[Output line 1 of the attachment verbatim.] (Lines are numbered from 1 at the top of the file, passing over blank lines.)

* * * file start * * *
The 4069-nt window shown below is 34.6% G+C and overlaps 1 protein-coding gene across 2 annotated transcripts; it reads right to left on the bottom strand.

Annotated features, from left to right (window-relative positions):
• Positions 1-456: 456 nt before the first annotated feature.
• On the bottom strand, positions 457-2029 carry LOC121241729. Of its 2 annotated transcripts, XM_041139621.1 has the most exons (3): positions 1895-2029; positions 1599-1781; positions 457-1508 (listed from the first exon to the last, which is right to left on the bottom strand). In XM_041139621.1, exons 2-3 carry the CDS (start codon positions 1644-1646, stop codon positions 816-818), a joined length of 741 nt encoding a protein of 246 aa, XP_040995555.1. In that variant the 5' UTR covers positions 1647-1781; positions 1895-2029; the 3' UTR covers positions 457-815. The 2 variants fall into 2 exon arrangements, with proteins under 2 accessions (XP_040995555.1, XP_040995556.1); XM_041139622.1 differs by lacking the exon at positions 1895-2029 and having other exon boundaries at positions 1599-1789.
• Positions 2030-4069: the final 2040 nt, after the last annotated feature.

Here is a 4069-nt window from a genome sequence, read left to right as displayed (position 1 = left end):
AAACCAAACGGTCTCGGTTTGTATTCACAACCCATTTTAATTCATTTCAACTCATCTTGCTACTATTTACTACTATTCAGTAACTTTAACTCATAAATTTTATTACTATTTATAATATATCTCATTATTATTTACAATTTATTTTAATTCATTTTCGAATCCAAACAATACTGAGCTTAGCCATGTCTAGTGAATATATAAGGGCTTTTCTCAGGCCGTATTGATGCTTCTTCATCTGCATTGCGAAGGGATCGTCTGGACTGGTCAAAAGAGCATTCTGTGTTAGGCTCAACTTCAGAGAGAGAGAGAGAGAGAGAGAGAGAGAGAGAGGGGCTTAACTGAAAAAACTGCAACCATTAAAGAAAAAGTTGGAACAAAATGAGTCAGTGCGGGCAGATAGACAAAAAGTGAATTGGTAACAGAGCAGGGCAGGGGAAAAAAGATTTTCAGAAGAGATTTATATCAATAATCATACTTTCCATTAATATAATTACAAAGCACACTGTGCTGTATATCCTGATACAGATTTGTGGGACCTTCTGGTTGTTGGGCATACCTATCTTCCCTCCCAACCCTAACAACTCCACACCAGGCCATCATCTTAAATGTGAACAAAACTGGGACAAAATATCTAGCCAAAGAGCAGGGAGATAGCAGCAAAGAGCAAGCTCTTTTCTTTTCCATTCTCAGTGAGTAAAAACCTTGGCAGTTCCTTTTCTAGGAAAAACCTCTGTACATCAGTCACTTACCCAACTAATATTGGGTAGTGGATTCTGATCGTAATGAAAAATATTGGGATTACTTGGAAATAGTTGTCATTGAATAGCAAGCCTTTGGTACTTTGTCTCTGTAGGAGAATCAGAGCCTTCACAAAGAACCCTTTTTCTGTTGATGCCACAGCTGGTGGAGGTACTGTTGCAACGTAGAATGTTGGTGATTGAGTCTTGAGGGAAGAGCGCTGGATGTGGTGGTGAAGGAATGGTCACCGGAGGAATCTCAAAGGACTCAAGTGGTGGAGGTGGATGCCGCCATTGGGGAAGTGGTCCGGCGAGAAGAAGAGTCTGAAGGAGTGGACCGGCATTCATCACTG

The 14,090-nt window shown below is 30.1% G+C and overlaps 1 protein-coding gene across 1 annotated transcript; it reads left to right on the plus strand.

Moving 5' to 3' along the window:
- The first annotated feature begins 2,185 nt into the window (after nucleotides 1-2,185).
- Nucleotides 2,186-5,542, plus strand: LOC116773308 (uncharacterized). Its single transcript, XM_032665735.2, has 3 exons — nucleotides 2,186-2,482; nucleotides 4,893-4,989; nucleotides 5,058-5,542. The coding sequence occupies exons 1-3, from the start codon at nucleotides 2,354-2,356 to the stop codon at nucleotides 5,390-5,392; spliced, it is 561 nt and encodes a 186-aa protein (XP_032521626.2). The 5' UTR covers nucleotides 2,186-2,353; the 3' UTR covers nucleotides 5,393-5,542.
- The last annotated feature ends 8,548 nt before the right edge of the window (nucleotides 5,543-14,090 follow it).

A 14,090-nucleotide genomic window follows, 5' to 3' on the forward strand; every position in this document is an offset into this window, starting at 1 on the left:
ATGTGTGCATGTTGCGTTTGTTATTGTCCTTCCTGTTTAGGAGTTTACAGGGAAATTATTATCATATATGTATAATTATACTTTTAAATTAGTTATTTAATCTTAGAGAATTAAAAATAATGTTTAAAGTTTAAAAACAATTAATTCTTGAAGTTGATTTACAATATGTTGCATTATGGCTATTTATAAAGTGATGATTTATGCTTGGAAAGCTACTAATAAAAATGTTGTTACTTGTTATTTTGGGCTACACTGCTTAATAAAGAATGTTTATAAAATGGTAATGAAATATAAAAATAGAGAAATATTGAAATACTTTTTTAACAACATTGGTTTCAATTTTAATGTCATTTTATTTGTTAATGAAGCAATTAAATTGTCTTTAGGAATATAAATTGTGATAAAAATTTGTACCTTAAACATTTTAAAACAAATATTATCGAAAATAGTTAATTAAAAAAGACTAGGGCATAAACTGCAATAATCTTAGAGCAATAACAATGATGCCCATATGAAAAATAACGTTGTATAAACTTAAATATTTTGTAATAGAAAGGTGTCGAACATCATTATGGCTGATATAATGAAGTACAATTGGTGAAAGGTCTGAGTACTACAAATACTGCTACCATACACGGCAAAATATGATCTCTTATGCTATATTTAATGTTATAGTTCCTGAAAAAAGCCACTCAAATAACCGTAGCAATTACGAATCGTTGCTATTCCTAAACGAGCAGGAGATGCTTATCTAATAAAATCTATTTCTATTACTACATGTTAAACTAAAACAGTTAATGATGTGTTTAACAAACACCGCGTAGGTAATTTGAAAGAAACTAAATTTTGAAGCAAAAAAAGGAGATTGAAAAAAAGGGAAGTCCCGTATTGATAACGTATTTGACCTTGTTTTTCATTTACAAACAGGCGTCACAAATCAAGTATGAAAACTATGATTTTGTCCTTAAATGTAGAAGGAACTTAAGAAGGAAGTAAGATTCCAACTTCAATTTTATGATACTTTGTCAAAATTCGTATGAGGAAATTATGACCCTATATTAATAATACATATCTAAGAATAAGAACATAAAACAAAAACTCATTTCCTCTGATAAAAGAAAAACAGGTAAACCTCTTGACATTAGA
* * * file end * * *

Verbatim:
The 4069-nt window shown below is 34.6% G+C and overlaps 1 protein-coding gene across 2 annotated transcripts; it reads right to left on the bottom strand.